into the world that too is bent over, crippled,
crying out in pain, and need.

There is hope, yes, always hope, but its wealth
cannot be shared if we do not follow him in
breaking the rules of oppression and keeping rules that liberate.
Jesus asks us to go to the hard places, and stand up.

 
writing+poetryAbout this poem…..The text does not say it, but the synagogue ruler was probably a Pharisee, and it is so easy to poke not only fun but also righteous judgment at them—forgetting our own Pharisaic ways, and our own resort to rules to keep order rather than freedom and liberation. This incident is not intended to be about people long ago so much as it is a caution to us. Can we overcome rules of today—stuff we breathe so much we cannot see its effect, like thinking “for profit” means better care, that authorities must know what they are doing, that guns save lives, that the survival of one people is more important than the survival of another?

 

©RobinGorsline 2016 faithfulpoetics.net
Please use the credit line above whenever this poem is published

When Jesus Says Hard Things

Reflection in response to Proper 15, 13th Sunday after Pentecost, Year C

Click here for biblical texts

When Jesus says hard things I want to turn away
but I know that is what others did to his face;
I see his eyes saddened by rejection
not just of him but of the one he called Abba.
Turning away from Jesus is like locking the church door
when he knocks, afraid to even look out to say,
“Not here, not today—no room for you now”
in this sanctuary where we worship and pray to you,
loving your gentle words and spirit, wanting you
the way we want you, not the way you are.

Jesus-angry-e1322078344383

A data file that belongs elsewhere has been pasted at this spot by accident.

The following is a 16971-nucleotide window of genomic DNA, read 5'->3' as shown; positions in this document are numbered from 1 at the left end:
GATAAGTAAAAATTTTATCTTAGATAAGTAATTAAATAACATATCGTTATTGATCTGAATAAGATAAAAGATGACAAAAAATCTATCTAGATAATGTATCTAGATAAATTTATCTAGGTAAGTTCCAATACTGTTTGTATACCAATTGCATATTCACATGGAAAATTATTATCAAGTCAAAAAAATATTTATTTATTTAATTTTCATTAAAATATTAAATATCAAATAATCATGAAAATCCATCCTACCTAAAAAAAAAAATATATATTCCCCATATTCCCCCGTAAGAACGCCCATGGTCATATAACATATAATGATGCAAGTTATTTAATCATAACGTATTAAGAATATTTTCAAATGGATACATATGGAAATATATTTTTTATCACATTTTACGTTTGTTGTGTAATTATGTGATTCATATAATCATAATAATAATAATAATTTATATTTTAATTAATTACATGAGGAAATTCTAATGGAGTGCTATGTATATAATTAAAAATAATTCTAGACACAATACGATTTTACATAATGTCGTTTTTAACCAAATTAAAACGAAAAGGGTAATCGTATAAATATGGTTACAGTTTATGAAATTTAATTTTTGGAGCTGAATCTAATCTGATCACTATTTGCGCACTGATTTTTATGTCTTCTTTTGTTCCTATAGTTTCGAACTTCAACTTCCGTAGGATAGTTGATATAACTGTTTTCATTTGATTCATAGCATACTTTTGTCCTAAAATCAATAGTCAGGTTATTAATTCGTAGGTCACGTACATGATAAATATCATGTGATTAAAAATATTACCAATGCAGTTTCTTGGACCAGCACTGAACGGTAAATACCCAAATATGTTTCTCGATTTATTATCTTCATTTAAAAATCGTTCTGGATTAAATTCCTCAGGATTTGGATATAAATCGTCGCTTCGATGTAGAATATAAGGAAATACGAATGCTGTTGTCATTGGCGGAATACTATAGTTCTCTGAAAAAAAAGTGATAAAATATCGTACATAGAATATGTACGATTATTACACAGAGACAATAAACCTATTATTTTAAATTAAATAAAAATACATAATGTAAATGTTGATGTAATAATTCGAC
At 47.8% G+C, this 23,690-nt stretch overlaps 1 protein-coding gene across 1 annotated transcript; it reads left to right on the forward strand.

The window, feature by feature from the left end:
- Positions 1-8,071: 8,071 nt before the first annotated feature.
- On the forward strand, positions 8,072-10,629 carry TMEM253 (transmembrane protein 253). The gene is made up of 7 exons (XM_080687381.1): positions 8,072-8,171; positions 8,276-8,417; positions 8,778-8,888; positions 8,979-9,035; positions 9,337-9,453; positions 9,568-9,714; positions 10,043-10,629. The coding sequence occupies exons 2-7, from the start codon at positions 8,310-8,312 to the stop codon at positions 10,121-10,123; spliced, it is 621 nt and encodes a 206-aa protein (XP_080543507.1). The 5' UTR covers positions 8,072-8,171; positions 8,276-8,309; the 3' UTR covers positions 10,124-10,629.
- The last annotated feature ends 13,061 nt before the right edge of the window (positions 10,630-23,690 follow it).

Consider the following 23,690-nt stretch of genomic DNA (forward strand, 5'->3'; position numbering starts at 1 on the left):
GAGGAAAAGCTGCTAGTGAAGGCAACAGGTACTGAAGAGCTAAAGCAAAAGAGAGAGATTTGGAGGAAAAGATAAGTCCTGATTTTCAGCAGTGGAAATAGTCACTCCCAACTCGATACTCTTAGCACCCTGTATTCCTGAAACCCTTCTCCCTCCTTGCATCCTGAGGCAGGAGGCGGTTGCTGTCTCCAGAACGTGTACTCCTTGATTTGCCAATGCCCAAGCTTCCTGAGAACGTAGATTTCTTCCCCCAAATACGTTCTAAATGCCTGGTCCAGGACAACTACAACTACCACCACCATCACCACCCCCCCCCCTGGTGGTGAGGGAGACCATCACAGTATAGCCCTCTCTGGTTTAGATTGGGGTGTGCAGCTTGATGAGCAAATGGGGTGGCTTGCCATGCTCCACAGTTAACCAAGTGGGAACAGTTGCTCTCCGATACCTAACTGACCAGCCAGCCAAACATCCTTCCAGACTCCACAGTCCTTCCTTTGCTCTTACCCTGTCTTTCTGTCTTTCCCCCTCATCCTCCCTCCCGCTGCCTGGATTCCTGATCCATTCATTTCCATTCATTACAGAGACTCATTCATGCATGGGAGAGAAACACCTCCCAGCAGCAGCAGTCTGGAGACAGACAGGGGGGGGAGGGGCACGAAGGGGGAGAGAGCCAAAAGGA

knightsofdivinemercy com

Feel-good religion is pleasant, helpful, available,
but just as often Jesus or Isaiah or other prophets
not to mention Paul (who can get under our skin),
have a mission bigger than our tender feelings,
and certainly our pocketbooks, despite proclamations
by those who wish to defend their own greed.
Our Lord says he came to bring fire to earth,
and wishes the blaze were going right now.
He warns us he did not come to bring peace
but division, and we scratch our heads, wondering
what happened to the Prince of Peace.
And he calls us hypocrites because we can read
the weather—and maybe the stock market report—
but not find and trust God in the current riot of trouble, pain,
racism, Islamophobia, assets gap, terror, misogyny,
and other ugliness we are creating, or letting others
create, as we wring our hands and our brains,
bleating like sheep (how Jesus loves his sheep!)
so much we rarely hear a divine word.

The writer of Hebrews 11, verses one, two,
speaks of the famous cloud of witnesses
encouraging us to run the race before us,
and we must, but this hard-edged (or another term?) Jesus
wants to know what we see, what we witness,
and most of all what we witness to, what matters
most to us. Do we open our hymnals and sing sweetly,